Two metal security towers are soon going to be demolished at William Head Institution. Security towers, familiar in iconic movies like Escape from Alcatraz (1979) and Shawshank Redemption (1994) about prisons and famous real-life escapes have come to be familiar concepts in our collective imagination about what is typical carceral design. William Head has decided to do away with theirs, as the status of the institution itself shifts over time and the towers no longer serve.
William Head has had a varied existence from the beginning but its purpose has always been to manage risk. After being used, in the late 1890s and 1900s, as an inspection station for people coming off ships arriving on the west coast, it became the resting place of 26 members of the Chinese Labour Corps during WWI. The small cemetery on its grounds tells the tale of the deadly threat of smallpox and influenza in that era.
To address another type of threat, William Head officially became a correctional facility in 1959 and has oscillated, over time, in its status as first a minimum, then medium security prison in 1974 and back to minimum security prison. Past security breaches there and their tragic consequences, have left a legacy of wariness around the efficacy of its security measures and the appropriateness of the presence of the institution’s more serious offenders in the community of Metchosin.
In 2019, James Busch and Zachary Armitage escaped from the institution. Busch was found guilty of the first-degree murder of Metchosin resident Martin Payne, allegedly so the pair could get a hold of the PIN number for his bank card during their escape. Meanwhile, Armitage dropped out partway through the trial and changed his plea to guilty of the same crime.
Armitage had escaped prison five times previously and was serving a 14-year sentence for robbery and aggravated assault.
“Their escape and the subsequent murder,” wrote Capital Daily investigative reporter Tori Marlan, “raise serious questions about how Busch and the other inmate wound up in a minimum-security prison—and why.”
READ PREVIOUS FROM 2023: July marks 4 years since inmates escaped William Head prison, murdered Metchosin man
During the Metchosin council meeting on Jan. 22, Coun. Jay Shuckin asked about how the institution determines who is safe enough to be housed there. Deputy warden Henry Shea said “We connect with medium security institutions or other institutions and we’ll look into their background, their profile in the past two years, if they have something that would increase their risk. We have a very carefully selected program to choose which people should come to William Head.” And in terms of the security of the institution, he said, “we also have a very strong operational background.”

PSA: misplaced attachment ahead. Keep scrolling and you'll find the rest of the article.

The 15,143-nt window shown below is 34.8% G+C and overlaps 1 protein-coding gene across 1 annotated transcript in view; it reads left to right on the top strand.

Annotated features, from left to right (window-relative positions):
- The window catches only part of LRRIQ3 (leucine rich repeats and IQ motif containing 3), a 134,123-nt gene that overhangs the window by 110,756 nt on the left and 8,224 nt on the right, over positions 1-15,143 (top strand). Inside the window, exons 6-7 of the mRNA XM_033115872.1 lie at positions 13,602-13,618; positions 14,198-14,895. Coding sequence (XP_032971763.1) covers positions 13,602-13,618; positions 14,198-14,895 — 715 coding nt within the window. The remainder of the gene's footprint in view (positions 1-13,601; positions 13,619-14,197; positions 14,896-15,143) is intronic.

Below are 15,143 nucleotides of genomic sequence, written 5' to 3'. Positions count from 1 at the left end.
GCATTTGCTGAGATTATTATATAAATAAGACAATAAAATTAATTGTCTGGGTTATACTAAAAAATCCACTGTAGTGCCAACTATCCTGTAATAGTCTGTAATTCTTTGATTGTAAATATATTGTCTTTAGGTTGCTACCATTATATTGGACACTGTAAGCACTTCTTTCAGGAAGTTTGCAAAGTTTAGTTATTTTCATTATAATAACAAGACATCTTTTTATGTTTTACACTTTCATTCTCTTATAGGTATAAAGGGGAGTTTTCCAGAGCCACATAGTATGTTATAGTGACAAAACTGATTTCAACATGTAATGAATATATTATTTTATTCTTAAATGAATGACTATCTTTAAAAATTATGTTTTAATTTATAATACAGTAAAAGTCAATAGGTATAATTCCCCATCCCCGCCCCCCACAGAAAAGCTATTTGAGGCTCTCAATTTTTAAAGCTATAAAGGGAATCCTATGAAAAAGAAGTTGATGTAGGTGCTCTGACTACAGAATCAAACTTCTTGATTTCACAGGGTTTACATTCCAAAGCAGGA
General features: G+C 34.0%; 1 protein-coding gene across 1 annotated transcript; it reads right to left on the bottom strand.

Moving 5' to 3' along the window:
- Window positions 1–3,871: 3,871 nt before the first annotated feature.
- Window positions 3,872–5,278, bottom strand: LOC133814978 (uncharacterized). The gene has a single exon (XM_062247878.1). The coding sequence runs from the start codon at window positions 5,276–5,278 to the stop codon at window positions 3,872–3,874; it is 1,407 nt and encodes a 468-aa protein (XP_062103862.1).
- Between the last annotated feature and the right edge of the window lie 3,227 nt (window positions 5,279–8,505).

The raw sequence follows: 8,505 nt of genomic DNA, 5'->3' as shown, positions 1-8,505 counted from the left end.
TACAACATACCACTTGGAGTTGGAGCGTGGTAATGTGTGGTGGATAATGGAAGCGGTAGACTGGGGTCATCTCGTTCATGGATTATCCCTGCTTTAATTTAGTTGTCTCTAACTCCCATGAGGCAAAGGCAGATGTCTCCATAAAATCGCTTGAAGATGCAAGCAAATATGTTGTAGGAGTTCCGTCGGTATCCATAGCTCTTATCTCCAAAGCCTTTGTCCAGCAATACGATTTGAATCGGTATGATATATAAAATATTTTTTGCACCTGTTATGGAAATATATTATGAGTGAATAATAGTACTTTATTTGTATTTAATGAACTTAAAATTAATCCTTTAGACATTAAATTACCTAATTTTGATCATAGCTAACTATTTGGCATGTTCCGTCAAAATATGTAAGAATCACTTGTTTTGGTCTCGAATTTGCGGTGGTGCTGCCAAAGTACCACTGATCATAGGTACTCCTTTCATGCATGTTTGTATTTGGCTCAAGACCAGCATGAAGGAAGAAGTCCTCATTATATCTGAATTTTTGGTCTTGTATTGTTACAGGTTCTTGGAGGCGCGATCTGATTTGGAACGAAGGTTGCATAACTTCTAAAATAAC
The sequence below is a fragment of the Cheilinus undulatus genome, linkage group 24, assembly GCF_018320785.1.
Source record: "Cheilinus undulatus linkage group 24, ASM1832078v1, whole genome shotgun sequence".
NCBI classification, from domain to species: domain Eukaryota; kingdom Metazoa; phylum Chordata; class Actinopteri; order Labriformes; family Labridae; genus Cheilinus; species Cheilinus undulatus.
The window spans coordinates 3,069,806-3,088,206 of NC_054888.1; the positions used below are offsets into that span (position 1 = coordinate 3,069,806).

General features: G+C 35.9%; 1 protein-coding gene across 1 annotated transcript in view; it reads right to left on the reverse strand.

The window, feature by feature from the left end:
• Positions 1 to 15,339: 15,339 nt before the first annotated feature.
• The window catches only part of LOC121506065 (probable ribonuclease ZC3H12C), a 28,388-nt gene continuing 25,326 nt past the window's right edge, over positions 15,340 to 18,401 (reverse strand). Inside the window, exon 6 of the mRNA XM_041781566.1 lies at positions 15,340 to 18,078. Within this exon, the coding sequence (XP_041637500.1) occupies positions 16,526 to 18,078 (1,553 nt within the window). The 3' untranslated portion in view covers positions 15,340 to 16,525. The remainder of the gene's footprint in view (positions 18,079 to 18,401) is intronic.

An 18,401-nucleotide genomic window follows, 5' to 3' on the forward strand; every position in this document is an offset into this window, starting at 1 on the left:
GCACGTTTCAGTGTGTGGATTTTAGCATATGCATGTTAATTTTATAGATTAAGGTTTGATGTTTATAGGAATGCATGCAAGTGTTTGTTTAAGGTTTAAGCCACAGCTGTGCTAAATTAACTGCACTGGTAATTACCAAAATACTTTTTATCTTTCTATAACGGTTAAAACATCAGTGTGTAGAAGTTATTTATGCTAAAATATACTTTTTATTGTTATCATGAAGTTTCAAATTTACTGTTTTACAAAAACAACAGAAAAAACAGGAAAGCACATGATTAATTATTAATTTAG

The institution has a capacity to house up to 200 men. Currently, 107 are serving a range of sentences there. As for the Williams Head towers, assistant warden Peter Forbes explained that they had not been in use as a means of surveiling people since 2022 and their condition had become “very bad,” he said.
Assistant warden Forbes went on to describe some of the additional changes that are scheduled for the site. A couple of years ago, the institution received $7 million dollars to build a new maintenance building. “That freed up four buildings at the far end of the institution,” he said, “that you can’t see from the front gate but you can see across from Weirs beach. Those buildings are going to be demolished,” he said, “along with the two towers.”
Guard towers have figured prominently in modern prison design as strong deterrents to residents thinking of misbehaving. They give the impression of ubiquitous and constant surveillance. They also give security personnel an extensive field of vision over open spaces. See and be seen. But way less fun.
“The security towers,” explained Forbes, “will be replaced by a camera tower on each side.” The institution has completed an upgrade to its systems to increase the security and “the new 360- degree cameras will give them much better resolution,” he said.
During their presentation, Forbes recognized the community’s potential sensitivity of “the optics of taking the two metal security towers down.” Officers who work there no longer carry firearms and there is no longer razor wire around its perimeter. Shae said, “that while they are only mandated to have two monitoring officers, they received additional support from Corrections Canada to have three.”
“When something happens,” Shae said—without actually using the word escape—“we think that communication is very important. We need to let our community partners know, then maybe they can go and warn some people if it’s necessary, and we’ll have RCMP get involved as soon as possible. We are in the risk management business.”
SEE PREVIOUS FROM 2022: Metchosin community calls for further accountability for William Head Penitentiary
The two were thanked by council for their efforts. Mayor Marie-Térèse Little commended the work of the institution and the residents themselves. Inmates participate in a community service program which, as the mayor stated, “has been a great benefit to the Metchosin community” for their work on parks, trails and the maintenance of the community garden. Forbes explained that the inmates also did a toy drive for Ukrainian children and “have raised more than $7,000 for local food banks.” Considering men there only make $5/day “it’s a big achievement.”
Residents will want to be cognisant of increased truck traffic during the demolition period that begins on Monday. Construction on the new maintenance building will not begin until June.
Sidney Coles, Local Journalism Initiative Reporter, Capital Daily